Knowing the gunmaker's name would help. If he's a nobody, it's a decoration worth a couple hundred bucks, but if he's somebody important and known for his craftsmanship, it could be thousands.
The use of damascus barrels on guns began to decrease pretty rapidly after 1900, although they were still fairly common up until the start of WWI. If you have a breech loading gun with damascus barrels it will probably date from 1875 - 1910. Most damascus barrels on U.S. guns seem to have actually made in Belgium. There is a lot of debate as to whether any damascus barrels for shotguns were actually made in the U.S. It seems likely there may have been small numbers produced in the U.S. However, Belgium had a large gunmaking trade at the time, with a lot of barrel makers specializing in damascus barrels, so it was generallly cheaper to import them than to make them.
Some did, but not all.
They are still being made.
The time of the First World War pretty much ended the importation of Damascus barrels. US manufacture started petering out in the 1890's.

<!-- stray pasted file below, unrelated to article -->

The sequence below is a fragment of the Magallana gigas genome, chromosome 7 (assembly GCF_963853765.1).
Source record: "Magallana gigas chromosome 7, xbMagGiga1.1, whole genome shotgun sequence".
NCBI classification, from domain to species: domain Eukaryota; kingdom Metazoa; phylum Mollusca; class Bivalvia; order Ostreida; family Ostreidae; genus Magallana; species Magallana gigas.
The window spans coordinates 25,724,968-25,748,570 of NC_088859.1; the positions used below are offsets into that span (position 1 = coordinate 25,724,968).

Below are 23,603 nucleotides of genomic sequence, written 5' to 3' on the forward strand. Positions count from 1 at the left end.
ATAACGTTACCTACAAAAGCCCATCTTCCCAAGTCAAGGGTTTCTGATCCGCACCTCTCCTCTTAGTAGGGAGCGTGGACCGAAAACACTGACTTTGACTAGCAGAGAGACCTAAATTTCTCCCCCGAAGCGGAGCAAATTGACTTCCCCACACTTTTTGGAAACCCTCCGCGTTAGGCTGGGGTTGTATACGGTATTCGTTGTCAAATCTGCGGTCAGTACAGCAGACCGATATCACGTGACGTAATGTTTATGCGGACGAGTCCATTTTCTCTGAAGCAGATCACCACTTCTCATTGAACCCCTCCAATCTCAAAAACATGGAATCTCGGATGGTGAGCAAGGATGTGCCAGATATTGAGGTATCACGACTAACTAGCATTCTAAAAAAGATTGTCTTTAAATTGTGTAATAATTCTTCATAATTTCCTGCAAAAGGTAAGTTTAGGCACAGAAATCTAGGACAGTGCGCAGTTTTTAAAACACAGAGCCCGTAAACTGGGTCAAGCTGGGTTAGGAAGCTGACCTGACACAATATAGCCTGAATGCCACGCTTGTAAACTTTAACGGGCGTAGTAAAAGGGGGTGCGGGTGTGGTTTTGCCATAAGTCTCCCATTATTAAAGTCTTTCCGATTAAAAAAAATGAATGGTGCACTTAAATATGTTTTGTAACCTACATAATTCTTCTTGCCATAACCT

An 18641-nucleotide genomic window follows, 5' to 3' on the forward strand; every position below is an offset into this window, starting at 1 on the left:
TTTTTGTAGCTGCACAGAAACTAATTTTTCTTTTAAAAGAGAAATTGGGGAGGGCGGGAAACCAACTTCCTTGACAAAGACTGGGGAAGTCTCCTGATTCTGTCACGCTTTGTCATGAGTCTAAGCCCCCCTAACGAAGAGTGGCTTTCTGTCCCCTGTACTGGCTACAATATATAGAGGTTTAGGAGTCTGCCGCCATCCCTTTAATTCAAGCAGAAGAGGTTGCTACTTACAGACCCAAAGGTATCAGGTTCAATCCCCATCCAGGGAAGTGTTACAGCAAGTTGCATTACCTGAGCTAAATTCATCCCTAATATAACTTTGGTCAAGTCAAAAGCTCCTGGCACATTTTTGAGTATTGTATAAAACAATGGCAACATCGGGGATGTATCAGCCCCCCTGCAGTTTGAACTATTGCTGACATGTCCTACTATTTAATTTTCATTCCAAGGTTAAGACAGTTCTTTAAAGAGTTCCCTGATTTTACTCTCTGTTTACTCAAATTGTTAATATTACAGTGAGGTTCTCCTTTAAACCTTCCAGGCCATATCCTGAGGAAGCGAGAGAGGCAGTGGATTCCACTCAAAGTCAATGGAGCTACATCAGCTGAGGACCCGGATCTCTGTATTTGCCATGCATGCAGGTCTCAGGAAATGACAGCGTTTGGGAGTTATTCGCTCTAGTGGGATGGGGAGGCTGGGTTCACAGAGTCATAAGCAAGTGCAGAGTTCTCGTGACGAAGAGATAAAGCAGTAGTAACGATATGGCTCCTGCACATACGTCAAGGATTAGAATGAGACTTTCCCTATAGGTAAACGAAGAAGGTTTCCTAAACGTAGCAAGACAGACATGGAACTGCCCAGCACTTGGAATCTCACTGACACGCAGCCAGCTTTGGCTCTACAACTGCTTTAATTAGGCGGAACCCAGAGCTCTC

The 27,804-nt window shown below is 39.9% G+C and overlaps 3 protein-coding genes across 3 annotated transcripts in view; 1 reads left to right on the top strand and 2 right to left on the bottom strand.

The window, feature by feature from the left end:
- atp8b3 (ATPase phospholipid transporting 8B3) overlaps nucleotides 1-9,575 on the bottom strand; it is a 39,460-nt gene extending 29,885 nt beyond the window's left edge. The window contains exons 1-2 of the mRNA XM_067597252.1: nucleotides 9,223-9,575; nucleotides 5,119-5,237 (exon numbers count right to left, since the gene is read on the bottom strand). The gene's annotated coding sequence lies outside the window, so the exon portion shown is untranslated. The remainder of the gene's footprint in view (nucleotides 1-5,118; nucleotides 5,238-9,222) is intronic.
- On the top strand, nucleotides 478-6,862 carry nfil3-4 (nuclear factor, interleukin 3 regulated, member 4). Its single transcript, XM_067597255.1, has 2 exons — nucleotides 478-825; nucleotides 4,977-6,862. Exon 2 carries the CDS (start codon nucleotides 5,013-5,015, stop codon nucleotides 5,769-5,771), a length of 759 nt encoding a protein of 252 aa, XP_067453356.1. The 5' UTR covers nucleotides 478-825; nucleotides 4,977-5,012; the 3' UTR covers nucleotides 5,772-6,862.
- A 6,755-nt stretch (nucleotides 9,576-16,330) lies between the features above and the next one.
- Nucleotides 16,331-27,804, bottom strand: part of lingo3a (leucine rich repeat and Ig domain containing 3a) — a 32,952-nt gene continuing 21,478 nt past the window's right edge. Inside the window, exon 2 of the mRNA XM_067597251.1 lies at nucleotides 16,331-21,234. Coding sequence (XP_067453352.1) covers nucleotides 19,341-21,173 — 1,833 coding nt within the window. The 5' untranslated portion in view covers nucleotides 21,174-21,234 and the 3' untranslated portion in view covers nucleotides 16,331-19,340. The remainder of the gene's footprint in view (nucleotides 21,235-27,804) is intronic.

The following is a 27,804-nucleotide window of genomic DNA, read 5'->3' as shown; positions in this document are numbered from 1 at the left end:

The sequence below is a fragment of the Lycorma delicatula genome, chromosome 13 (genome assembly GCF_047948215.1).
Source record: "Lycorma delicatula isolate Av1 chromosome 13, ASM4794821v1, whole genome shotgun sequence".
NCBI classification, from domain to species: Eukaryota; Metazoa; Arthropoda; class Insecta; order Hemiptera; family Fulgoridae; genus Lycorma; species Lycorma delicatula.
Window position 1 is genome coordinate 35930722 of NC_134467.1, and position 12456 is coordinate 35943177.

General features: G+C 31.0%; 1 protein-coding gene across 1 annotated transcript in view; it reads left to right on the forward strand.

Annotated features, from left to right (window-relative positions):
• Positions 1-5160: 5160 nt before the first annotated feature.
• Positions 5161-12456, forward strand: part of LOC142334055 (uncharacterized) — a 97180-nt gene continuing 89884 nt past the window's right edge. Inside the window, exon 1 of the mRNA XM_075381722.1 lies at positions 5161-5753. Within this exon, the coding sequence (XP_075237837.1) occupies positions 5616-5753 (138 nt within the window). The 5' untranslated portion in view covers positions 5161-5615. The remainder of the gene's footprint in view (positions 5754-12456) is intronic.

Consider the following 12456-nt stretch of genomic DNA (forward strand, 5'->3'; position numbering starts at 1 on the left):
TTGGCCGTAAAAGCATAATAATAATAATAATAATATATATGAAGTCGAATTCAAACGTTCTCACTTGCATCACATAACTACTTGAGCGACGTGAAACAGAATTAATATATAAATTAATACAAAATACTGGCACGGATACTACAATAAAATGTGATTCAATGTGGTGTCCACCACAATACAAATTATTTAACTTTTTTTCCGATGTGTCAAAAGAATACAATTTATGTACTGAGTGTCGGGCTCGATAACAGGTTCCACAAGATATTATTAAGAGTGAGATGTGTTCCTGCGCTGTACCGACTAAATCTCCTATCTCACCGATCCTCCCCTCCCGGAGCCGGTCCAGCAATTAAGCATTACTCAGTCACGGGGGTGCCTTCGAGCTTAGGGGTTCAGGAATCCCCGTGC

About $100 or so. The damascus/twist steel barrels are generally considered unsafe to shoot with modern ammunition.
Does it read "kec" or "ked"? The Remington web site indicates 4 grades of Remington model 1900 double barrel shotguns (http://www.remington.com/library/history/firearm_models/shotguns/model_1900.asp): Grades Offered: K - Remington steel barrelsKE - Remington steel, auto ejectorsKD - 2 stripe Damascus barrelsKED - 2 strip Damascus, auto ejectors
no . riverside was mainly produced after 1914, using fluid steel barrels.
Custom order is a possibilty.
It depends on the grade,hammer or hammerless,damascus,condition of case colors and wood and blueing,etc.Also a bunch of other factors like engraving,length of barrels,how they are choked.I just put $1600 in a 1889 G grade hammer with damascus in good shape...Mike
DO NOT FIRE WITH MODERN AMMO!!!!!!!!!!!!!!! MUST be checked out by a gunsmith.
no not all twist barrells